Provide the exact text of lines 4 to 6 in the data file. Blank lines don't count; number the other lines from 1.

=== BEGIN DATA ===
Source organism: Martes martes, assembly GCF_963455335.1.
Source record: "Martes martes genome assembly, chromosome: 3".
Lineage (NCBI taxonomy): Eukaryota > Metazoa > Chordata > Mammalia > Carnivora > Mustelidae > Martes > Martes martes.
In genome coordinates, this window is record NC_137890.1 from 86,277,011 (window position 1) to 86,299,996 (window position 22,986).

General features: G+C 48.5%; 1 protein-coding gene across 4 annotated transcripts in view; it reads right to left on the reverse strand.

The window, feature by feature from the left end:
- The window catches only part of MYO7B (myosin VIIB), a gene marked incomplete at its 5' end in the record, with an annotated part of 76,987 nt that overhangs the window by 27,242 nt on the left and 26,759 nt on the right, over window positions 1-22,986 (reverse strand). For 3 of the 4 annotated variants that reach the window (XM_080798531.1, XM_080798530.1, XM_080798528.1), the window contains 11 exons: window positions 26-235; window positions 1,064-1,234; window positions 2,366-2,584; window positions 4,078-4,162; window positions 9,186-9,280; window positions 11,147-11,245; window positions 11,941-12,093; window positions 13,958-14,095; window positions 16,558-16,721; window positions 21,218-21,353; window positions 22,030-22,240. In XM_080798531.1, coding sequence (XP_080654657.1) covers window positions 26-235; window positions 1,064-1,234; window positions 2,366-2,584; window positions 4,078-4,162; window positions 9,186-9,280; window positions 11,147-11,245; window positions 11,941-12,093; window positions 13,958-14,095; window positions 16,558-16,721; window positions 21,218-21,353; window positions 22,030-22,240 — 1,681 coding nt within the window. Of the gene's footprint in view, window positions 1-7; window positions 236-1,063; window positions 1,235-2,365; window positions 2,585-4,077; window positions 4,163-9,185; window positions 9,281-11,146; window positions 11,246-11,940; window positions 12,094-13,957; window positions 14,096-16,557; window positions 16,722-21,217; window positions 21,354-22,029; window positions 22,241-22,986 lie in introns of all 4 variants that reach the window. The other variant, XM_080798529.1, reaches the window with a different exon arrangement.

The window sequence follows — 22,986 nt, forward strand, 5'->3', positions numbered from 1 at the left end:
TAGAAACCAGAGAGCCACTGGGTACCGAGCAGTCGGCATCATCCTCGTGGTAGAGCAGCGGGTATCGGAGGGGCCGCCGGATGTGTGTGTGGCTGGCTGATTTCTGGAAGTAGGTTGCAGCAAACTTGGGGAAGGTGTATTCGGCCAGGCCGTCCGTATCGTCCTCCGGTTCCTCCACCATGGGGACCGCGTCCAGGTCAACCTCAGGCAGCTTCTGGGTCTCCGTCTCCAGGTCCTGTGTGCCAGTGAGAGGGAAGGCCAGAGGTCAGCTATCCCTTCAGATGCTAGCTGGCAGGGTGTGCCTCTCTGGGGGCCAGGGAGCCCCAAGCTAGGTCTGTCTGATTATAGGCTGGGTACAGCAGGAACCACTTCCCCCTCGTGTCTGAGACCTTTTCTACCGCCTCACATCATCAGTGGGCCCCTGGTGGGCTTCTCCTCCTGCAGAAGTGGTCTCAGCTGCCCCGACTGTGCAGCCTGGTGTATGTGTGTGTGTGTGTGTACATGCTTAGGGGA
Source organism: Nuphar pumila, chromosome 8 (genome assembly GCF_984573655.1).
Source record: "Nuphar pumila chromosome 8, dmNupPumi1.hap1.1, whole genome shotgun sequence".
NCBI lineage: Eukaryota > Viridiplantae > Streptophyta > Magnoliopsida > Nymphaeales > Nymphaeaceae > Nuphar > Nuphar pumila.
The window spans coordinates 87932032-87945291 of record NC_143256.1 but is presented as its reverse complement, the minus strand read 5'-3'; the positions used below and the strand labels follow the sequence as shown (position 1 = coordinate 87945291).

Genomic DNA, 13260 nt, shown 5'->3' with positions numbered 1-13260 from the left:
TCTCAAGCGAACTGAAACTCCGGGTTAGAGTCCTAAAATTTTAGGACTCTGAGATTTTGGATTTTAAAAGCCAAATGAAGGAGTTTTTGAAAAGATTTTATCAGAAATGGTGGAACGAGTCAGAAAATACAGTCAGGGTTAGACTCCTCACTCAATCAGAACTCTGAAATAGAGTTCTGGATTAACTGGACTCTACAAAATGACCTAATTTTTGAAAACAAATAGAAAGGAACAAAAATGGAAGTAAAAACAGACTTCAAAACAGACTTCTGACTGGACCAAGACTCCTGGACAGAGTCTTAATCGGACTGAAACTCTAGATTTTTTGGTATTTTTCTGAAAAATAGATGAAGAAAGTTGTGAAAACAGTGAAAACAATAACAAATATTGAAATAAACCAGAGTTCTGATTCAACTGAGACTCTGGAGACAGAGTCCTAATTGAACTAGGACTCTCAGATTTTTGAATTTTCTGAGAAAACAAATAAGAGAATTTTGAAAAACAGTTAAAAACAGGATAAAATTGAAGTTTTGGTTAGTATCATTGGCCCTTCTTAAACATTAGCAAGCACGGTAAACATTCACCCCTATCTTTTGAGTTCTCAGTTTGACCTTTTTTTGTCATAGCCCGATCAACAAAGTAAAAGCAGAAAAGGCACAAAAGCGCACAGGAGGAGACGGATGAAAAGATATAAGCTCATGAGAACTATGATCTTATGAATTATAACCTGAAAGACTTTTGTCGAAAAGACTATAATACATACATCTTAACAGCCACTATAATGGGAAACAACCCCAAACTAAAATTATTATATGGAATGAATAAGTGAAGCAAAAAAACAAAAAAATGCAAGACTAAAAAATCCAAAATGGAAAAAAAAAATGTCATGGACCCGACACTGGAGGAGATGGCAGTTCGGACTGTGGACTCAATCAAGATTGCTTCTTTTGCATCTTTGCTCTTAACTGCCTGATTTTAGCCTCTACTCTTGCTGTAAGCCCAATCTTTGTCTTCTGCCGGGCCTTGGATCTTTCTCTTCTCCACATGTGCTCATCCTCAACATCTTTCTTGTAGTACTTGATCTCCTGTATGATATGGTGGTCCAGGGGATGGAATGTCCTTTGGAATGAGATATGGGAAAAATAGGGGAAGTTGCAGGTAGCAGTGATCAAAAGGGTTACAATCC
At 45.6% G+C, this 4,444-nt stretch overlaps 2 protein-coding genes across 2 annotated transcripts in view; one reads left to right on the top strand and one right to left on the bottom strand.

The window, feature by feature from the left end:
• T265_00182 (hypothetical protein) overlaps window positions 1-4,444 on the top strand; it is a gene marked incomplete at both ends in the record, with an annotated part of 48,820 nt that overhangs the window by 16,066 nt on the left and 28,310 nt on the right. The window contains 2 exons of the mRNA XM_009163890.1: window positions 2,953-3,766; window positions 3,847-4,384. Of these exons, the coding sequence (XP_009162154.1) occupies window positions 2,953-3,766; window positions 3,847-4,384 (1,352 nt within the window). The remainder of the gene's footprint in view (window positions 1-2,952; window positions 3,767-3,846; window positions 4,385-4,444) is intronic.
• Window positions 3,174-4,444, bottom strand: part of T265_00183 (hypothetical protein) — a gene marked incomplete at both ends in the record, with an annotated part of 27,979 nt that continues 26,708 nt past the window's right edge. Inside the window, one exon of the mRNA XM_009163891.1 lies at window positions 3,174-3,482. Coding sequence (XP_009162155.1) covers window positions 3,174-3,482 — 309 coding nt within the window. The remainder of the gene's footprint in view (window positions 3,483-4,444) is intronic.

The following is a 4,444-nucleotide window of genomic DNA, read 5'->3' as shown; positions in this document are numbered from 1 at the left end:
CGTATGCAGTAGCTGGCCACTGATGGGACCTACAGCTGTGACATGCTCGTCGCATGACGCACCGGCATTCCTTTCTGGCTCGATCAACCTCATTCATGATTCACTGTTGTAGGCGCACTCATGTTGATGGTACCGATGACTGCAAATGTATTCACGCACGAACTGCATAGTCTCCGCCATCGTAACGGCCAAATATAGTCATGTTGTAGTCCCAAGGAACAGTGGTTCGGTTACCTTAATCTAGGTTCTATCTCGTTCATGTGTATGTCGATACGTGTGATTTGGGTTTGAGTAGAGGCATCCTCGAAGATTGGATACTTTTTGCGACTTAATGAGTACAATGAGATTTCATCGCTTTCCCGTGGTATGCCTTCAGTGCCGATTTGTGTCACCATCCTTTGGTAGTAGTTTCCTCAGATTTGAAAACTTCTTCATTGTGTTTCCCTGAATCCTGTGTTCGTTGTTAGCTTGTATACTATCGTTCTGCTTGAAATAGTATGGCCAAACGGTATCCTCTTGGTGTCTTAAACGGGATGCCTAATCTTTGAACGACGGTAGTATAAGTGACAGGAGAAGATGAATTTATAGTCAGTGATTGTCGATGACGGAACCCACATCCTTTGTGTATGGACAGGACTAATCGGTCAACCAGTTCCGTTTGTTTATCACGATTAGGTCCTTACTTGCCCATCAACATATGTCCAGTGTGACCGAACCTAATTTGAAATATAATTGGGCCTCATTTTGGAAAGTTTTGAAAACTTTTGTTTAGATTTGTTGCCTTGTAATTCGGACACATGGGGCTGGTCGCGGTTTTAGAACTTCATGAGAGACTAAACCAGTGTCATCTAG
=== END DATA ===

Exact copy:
In genome coordinates, this window is record NC_137890.1 from 86,277,011 (window position 1) to 86,299,996 (window position 22,986).

General features: G+C 48.5%; 1 protein-coding gene across 4 annotated transcripts in view; it reads right to left on the reverse strand.

The window, feature by feature from the left end: